Taggart Peak (Glen Ryder Trail)

June 26, 2011

This trail was built by Glen Ryder, an active naturalist and member of the Central Valley Naturalists Society. He has drawn and recorded wildlife in B.C. for over 60 years


The trail up to the viewpoint is well-walked and is mostly a series of tight switchbacks uphill and it can be reached in 50 minutes at a moderate pace.


What you see here is Sumas Prairie (formerly Sumas Lake). Sumas Lake was a body of water between Sumas and Vedder mountains, midway between the present-day cities of Chilliwack and Abbotsford.

Sumas Prairie (Front View)

Originally, the lake occupied 40 km² (15 mi²) and swelled to 120 km² (47 mi²) during flooding. The lake was drained in order to create more farmland in the fertile region of the Fraser Valley and also to reduce mosquito infestations in the region.

East View

From the viewpoint go back 50 meters and return to the trail. The trail keeps going up, down and around some small hips, a large dip and then soon meets an old forest service road which the trail becomes for about a half kilometer.


Then it goes through a bit of a messy area where there are some blow-downs to go over and around but there is ample flagging to show the way.

Fraser River (East View)

The Summit has good views in the Winter but may have limited views in the Summer. However it is only short distances in different directions to open areas for good views.


The flow from the Vedder (Chilliwack) River was redirected into the Vedder Canal in 1924 under a plan developed by engineer Fred Sinclair, effectively draining the lake.


Another drainage channel, the Sumas Lake Canal, runs along what is now Sumas Prairie's northwest side at the foot of Sumas Mountain.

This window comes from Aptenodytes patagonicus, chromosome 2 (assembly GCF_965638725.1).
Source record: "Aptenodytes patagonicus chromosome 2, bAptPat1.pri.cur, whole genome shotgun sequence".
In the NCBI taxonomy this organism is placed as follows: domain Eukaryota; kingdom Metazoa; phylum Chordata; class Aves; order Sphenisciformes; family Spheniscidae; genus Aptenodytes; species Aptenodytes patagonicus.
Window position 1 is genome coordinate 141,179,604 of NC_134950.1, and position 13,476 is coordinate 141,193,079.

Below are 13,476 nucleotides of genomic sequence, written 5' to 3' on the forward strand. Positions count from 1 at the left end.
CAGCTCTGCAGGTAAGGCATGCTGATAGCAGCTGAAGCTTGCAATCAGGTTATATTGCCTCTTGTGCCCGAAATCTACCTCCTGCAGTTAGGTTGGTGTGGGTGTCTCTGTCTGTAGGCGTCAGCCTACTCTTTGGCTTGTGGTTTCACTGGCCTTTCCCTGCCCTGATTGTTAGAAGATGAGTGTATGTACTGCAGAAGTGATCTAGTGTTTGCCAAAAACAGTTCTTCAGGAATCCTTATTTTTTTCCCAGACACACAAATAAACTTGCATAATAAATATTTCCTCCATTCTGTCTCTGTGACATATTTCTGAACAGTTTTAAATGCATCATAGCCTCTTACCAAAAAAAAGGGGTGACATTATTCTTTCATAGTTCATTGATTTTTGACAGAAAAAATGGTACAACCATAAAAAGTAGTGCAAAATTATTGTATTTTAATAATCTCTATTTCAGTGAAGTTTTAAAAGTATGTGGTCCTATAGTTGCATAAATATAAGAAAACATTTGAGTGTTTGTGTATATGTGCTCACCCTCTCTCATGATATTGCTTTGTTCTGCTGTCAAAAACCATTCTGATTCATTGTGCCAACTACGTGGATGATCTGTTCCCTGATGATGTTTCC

Sumas Mountain

Sumas Mountain is one of the most familiar mountains in the Fraser Valley. Located along the north side of the Trans Canada Highway between Abbotsford and Chilliwack, the Sumas Mountain Trail is also part of the Centennial Trail.

Golden Ears

The area encompassing Golden Ears, Edge Peak and Blanshard Peak (Blanshard Needle) was originally called The Golden Eyries, and the name was corrupted to Golden Ears. The similarity of the 1,716 m (5,630 ft) peak with the double summit to ears led people to believe that this mountain had the name Golden Ears.

Mount Baker

Mount Baker is one of the snowiest places in the world; in 1999, Mount Baker Ski Area, located 14 km (8.4 mi) to the northeast, set the world record for recorded snowfall in a single season—1,140 inches (95 feet or about 30 meters).

Hiking Trip Statistics


Region: Fraser Valley
Difficulty: Intermediate
Time: 6 hours
Distance: 10.6 km
Elevation Gain: 774 meters
Hiking Season: April - November
Camping: No
Dog Friendly: Yes
Public Transit: No

1. 49.0805999748409-122.160169975830 Elev: 032m Trailhead
2. 49.0866099670530-122.163679981604 Elev: 425m Viewpoint
3. 49.0947899501771-122.159719951450 Elev: 562m Pond
4. 49.0981099382043-122.155679957940 Elev: 560m Dip
5. 49.1011999268080-122.152289981023 Elev: 598m Old Road
6. 49.1027599666260-122.152489973232 Elev: 598m Forest Service Road
7. 49.1036399826408-122.147629978135 Elev: 661m Fork in road (go right)
8. 49.1055999230594-122.141779996455 Elev: 796m Taggart Peak

Download coordinates and route. Upload the data to your GPS using GPS Tracmaker

How to get there


Coming from the West on Highway #1 take the Whatcom Road exit, (Exit 95), and cross over the Highway going north. Turn right at the Strip Mall on North Parallel Road going east. It becomes Eldridge Road as it starts to bend. There will be another intersection and turn right onto Atkinson Road and immediately cross over a bridge. Atkinson Road changes back into North Parallel Road after it bends. Still going east ward on Parallel you will see McDermott Road. Turn left on McDermott. McDermott Road will change to Lakemont Lodge Road just before crossing over another bridge. Follow it as it bends to the right and soon you will drive beside a school fence for the Gun Club on your left. Just past the end of the fence is an open pit. Park on the east side of it and the trail goes up that side of the pit.

Driving distance from Vancouver: 83 km (51.5 mi)
Driving time from Vancouver: Approx. 1 hour 25 minutes


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